New Delhi/Bhopal: To ensure enough supply of ethanol for making E-20 fuel by 2023, the Centre on Tuesday said it is encouraging ethanol production from grains as well and has allocated 78,000 tonnes of rice from the state-run Food Corporation of India (FCI) at a subsidised rate of Rs 20/kg to distilleries for the current marketing year ending November.
For the current year, the government has allocated 78,000 tonnes of FCI rice for ethanol making against the commitment of 3 lakh tonnes, he said.
Out of which, eight distilleries from four states Punjab, Haryana, Bihar and Madhya Pradesh have contracted 66,000 tonnes of FCI rice, from which 3 crore litres of ethanol would be manufactured, a senior Food Ministry official told PTI separately.
The government said it has also approved 189 proposals for setting up of grain-based new/expansion of distilleries (with a total capacity of 765 crore litres) that will come up in the next three years under a government's interest subvention scheme notified on January 14, this year, it said.
A big push is being given for doubling ethanol distillation capacities by 2025 as the government is targeting 20 per cent ethanol blending with petrol by then from the current 8.5 per cent likely to be achieved in the 2020-21 marketing year (December-November).
The government has already notified that it would make E20 fuel available by April, 2023. E20 contains 20 per cent ethanol and 80 per cent gasoline. A pilot project of (bioethanol) E-100 dispensing from three locations at Pune has been launched recently.
Addressing the media on progress made in ethanol blending with petrol (EBP) programme, Food Secretary Sudhanshu Pandey said the government is encouraging ethanol production not only from molasses but also from grains like maize and rice to achieve the blending targets.
Asked the need for distributing FCI rice - procured for the purpose of food security - at a subsidised rate for ethanol making, the secretary asserted that the contribution of rice in ethanol production would be "miniscule" and it is "transitory".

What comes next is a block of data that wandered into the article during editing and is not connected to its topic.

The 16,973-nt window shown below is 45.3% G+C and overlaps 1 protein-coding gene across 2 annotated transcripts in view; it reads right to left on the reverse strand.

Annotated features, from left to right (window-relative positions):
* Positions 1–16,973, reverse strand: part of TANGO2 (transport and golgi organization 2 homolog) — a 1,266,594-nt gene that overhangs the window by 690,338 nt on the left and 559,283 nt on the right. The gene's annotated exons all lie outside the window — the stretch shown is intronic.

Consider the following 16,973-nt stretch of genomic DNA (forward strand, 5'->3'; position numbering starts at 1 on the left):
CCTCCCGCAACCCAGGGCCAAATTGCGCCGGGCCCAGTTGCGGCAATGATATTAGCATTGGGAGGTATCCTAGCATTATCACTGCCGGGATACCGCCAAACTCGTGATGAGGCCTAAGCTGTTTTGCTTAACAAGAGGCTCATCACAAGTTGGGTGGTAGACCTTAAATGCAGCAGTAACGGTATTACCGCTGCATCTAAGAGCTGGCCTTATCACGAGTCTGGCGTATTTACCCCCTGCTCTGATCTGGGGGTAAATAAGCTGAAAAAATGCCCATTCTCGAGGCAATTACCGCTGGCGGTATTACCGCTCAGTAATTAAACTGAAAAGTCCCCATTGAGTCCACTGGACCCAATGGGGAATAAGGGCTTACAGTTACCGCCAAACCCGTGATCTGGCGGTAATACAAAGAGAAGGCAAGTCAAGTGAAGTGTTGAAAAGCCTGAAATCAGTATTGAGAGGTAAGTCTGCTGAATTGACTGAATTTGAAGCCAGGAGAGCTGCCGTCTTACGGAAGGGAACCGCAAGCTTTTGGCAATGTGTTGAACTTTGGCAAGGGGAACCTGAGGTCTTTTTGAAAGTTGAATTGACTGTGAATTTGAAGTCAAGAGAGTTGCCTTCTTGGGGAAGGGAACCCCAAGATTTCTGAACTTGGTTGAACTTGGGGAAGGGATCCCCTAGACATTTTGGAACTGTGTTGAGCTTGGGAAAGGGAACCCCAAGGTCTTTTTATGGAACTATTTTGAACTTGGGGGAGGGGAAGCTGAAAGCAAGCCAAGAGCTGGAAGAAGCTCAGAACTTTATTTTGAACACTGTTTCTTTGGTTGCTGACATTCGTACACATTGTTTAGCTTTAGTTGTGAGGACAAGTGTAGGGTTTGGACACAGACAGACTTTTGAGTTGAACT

Currently, the existing capacity of grain-based distilleries is just about 268 crore litres which is meant for making alcohol-based products, he said, adding it is therefore the government is promoting setting up of grain-based distilleries.
Further, Pandey said the Centre's focus is on encouraging ethanol production from maize and only in the absence of availability of maize as feed stock, rice would be used and it will be in "negligible" quantity.
"The rice utilisation (in ethanol making) is allowed to provide stability in case some capacity comes up... Rice-mix is provided to give continuity and a transitory phase so that if they do not have access to enough maize, then they can access to rice," he said.
The central government is already in talks with maize producing states in this regard. Moreover, maize-based distilleries are more profitable than rice and other grains. Globally, 73 per cent of total 10,000 crore litres of ethanol comes from maize and rest from molasses and other grains, he said.
FCI has almost 30 lakh tonnes of rice stock at the moment. Still, rice procurement is happening in Telangana and Andhra Pradesh.There is enough stock of foodgrains, he added.
According to the ministry, about 189 proposals out of 422 have been approved for setting up of new/expansion distilleries for making ethanol from grains so far which would have total installed capacity to make 765 crore litres.
The Secretary said that FCI rice given to distilleries for ethanol making will be treated as a subsidy given for industrial use.
"We are offering rice at Rs 20/kg to states from FCI godowns. Once we know the exact quantity that will be the subsidy for the industrial use of ethanol towards the blending programme," he said.
He further noted that ethanol production from sugarcane has limitations and the ethanol expansion is going to happen in grain-based distilleries only.
Asked if the consumer will get cheaper green fuel as a result of ethanol blending, the Secretary said when the country will start using 100 per cent flexi-vehicles with ethanol going forward, the respective government at that time will take a call.
He said the government is aiming ethanol production of 15,000 crore litres for achieving the blending target of 20 per cent by 2025. Of which, grain-based ethanol would be 740 crore litres and sugar-based 760 crore litres.
About 165 lakh tonnes of grains and 60 lakh tonnes of surplus sugar would be required for ethanol production in 2025, which is expected to reduce foreign exchange of Rs 30,000 crore on account of crude oil import, he added.
In the first six months of the ongoing 2020-21 marketing year, oil marketing companies have blended 143.05 crore litres of ethanol, which is 7.7 per cent blending. By the end of the marketing year, the country is expected to achieve 8.5 per cent blending, as per the ministry data.